PH rejects ‘2023 version’ of China map: ‘No basis’
The Philippines on Thursday refused to recognize China’s latest map, which showed a new 10-dash line that still encompassed parts of the country’s 370-kilometer exclusive economic zone (EEZ), and pressed Beijing to abide by an international arbitral ruling on its maritime claims.
Malaysia, its Southeast Asian neighbor, and India, with whom China had engaged in violent clashes over boundary disputes, also strongly opposed the inclusion of parts of their own territories in the new Chinese map.
“The Philippines rejects the 2023 version of China’s Standard Map issued by the Ministry of Natural Resources of the People’s Republic of China on Aug. 28, 2023, because of its inclusion of the nine-dashed line (now a 10-dashed line) that supposedly shows China’s boundaries in the South China Sea,” the Department of Foreign Affairs (DFA) said on Thursday.
“This latest attempt to legitimize China’s purported sovereignty and jurisdiction over Philippine features and maritime zones has no basis under international law, particularly the 1982 United Nations Convention on the Law of the Sea (Unclos),” it said.
The 2016 arbitral award invalidated China’s previous nine-dash-line demarcation of its claim to nearly the entire South China Sea, the DFA said.
Quoting the arbitral tribunal’s ruling, the DFA said that the previous nine-dash lines were “contrary” to Unclos “and without lawful effect to the extent that they exceed the geographic and substantive limits of China’s maritime entitlements under the Convention.” The award is supported by the United States, the United Kingdom, Japan, India, South Korea, France, Germany, Austria, Australia, the Netherlands and the European Union.
In its latest map, China placed the 10th dash line east of Taiwan to indicate ownership and sovereignty over the independently governed island.
The Philippines called on China to “act responsibly and abide by its obligations under Unclos and the final and binding 2016 arbitral award,” the DFA said.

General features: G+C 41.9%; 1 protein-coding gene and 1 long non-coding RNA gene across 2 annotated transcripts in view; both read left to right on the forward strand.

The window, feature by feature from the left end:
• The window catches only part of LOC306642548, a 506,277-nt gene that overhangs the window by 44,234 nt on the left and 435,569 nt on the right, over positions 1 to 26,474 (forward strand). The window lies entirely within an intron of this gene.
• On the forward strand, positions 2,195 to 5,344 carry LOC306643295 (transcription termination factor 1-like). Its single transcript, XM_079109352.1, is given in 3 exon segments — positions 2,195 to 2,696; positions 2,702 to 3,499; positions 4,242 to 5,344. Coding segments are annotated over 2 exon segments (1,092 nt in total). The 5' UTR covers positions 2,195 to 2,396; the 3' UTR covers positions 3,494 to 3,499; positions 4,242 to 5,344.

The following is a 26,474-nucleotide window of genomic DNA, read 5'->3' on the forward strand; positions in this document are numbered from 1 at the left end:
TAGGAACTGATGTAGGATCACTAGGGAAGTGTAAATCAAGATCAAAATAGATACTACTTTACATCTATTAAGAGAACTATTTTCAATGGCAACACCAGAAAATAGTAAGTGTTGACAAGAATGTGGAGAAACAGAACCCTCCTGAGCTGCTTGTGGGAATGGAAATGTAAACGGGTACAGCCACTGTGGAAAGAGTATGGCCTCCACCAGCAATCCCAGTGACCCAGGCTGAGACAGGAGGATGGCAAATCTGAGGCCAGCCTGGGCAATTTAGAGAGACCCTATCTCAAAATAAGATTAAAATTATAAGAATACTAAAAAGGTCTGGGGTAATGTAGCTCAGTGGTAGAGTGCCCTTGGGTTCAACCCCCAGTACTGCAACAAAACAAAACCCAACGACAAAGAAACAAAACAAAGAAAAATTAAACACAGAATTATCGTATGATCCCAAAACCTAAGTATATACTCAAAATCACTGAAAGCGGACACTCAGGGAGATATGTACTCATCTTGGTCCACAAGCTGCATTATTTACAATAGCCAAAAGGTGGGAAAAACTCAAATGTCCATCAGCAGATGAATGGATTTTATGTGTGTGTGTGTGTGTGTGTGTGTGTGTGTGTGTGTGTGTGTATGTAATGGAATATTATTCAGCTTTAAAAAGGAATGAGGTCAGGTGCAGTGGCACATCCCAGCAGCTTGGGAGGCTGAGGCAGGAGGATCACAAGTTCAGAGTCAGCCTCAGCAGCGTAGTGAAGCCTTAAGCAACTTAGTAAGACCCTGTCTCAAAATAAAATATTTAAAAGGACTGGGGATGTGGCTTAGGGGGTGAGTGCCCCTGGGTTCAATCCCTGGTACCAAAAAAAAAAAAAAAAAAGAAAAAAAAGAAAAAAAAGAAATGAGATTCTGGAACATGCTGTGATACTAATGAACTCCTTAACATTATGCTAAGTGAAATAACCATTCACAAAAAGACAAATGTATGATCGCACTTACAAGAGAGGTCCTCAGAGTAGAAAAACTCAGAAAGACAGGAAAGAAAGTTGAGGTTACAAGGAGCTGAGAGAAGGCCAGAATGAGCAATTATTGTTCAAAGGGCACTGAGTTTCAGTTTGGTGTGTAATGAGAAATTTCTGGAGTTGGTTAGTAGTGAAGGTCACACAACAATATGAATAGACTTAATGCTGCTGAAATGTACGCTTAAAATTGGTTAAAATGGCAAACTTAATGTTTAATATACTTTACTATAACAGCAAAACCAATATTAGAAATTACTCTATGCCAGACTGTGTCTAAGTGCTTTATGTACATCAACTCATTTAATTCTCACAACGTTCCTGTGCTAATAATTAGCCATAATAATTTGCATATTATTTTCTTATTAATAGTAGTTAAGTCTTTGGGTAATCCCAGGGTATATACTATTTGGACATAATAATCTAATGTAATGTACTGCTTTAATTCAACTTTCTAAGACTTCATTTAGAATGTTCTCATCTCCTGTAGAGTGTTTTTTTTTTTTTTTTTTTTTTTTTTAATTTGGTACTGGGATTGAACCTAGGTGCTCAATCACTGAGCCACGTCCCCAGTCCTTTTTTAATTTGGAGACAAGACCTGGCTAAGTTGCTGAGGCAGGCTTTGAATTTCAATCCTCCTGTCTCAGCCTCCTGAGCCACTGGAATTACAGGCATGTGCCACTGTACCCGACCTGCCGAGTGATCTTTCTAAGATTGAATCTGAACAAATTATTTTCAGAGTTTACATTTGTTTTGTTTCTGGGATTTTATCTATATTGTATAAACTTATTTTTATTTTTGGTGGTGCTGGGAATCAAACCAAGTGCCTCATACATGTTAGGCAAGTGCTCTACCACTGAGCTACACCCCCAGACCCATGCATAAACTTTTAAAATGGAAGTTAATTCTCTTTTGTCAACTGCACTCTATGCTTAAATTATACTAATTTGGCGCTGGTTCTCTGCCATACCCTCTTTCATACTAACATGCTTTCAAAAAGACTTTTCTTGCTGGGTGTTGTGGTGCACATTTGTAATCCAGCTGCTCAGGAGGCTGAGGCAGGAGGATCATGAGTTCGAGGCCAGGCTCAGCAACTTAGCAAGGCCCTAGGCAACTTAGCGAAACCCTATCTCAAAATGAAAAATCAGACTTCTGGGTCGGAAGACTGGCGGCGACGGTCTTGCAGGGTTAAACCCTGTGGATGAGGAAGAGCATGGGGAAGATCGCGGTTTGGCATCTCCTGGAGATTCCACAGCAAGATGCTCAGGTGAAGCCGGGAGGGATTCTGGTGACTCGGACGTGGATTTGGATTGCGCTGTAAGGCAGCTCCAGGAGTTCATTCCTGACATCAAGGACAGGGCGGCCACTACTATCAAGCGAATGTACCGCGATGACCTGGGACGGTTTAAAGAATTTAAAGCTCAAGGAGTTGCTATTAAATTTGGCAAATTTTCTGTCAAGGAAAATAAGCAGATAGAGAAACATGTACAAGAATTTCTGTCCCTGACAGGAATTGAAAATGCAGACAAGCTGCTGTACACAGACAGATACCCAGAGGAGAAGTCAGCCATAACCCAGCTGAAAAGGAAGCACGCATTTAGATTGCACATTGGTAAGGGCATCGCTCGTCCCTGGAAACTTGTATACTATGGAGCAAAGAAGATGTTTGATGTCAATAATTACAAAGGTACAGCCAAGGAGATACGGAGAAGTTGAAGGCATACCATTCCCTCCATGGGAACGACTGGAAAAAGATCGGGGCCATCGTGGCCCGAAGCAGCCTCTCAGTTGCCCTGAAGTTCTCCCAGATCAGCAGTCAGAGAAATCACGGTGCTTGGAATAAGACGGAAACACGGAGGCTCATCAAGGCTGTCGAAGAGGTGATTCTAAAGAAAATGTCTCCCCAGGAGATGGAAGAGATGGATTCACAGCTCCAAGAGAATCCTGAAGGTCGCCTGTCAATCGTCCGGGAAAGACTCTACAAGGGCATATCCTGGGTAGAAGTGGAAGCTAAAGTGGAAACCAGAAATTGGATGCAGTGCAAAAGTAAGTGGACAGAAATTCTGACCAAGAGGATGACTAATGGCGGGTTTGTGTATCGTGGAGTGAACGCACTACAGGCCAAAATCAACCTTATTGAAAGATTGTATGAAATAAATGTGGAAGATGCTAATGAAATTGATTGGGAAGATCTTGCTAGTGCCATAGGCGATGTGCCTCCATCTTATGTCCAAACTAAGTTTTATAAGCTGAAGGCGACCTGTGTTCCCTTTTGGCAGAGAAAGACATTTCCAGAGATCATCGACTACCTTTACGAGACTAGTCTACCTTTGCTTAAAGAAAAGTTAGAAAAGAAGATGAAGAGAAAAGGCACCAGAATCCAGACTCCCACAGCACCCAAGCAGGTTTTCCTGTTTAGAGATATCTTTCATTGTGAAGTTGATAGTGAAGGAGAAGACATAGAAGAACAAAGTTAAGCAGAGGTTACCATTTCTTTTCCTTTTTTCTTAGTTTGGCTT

China’s Ministry of Foreign Affairs said that the release of the map was a “routine practice” in exercising its “sovereignty in accordance with the law.”
“We hope relevant sides can stay objective and calm, and refrain from overinterpreting the issue,” Foreign Ministry spokesperson Wang Wenbin said on Monday.
Malaysia, which also claims parts of the South China Sea, “does not recognize” the new map.
It called the map an example of “China’s unilateral maritime claims” in the strategic waterway as it included Kuala Lumpur’s maritime claims off Sabah Island and Sarawak state as depicted by its “Peta Baru Malaysia 1979” map.
‘No binding effect’
“The (Chinese) map has no binding effect on Malaysia,” its government said on Wednesday.
Aside from the 10-dash line, another controversial inclusion in Beijing’s new map was India’s Arunachal Pradesh state and parts of Jammu and Kashmir region.
India’s Foreign Ministry said it had lodged a “strong protest” with China.
“We reject these claims as they have no basis. Such steps by the Chinese side only complicate the resolution of the boundary question,” it said on Tuesday.
Former Sen. Orlando Mercado said the new map was an example of the Asian superpower’s expansionist intentions.
“Adding one more line to their expanding claims of dominion, only shows there is no limit to their imagination,” Mercado told the Inquirer on Wednesday.
He was the defense secretary when the BRP Sierra Madre was intentionally grounded at Ayungin (Second Thomas) Shoal in 1999 to serve as one of the country’s military outposts in that part of the West Philippine Sea.
The release of the Chinese map follows the harassment and the use of a water cannon against one of two Filipino vessels bringing supplies to the men on the Sierra Madre last month.
The Chinese action then was strongly protested by the Philippines and roundly denounced by its allies.
National Security Adviser Eduardo Año condemned China’s move and reiterated the Philippines’ maritime entitlement as laid down in the arbitral award.
“We do not even recognize the nine-dashed line, [how] much more the 10-dashed line,” he said at a press conference on Thursday.
“Our Armed Forces, our uniformed services, our government will do everything in its capacity to ensure that we are protecting our national interest,” Año said.
Sen. Risa Hontiveros said Beijing also published a 10-dash line map on June 7, 2013, which the DFA strongly protested against in a confidential note verbale.
“A decade has passed and China still seems not to have come to its senses,” she said.
The senator urged Filipinos to resist China’s “absurd” maritime claims using “this ridiculous map” and warned that Beijing would continue to spread fake news and fund sympathetic mouthpieces.
“We must push back. We must not rest until China stops her absurdity,” Hontiveros said.
She also suggested that the Philippines publish an updated map of its own that clearly shows the country’s EEZ, continental shelves and territorial waters in the West Philippine Sea.
Bayan Muna chair Neri Colmenares agreed and called on President Marcos to publish a Philippine map based, among others, on the arbitral award.
“It is a concrete and strong message of the Philippines standing by its territories,” he said.
China’s latest map will only “galvanize more support” for the Philippines and the 2016 arbitral award, according to Senate President Miguel Zubiri.
“There’s a saying ‘misery loves company.’ More countries in the world now become miserable with China’s latest claims,” he said.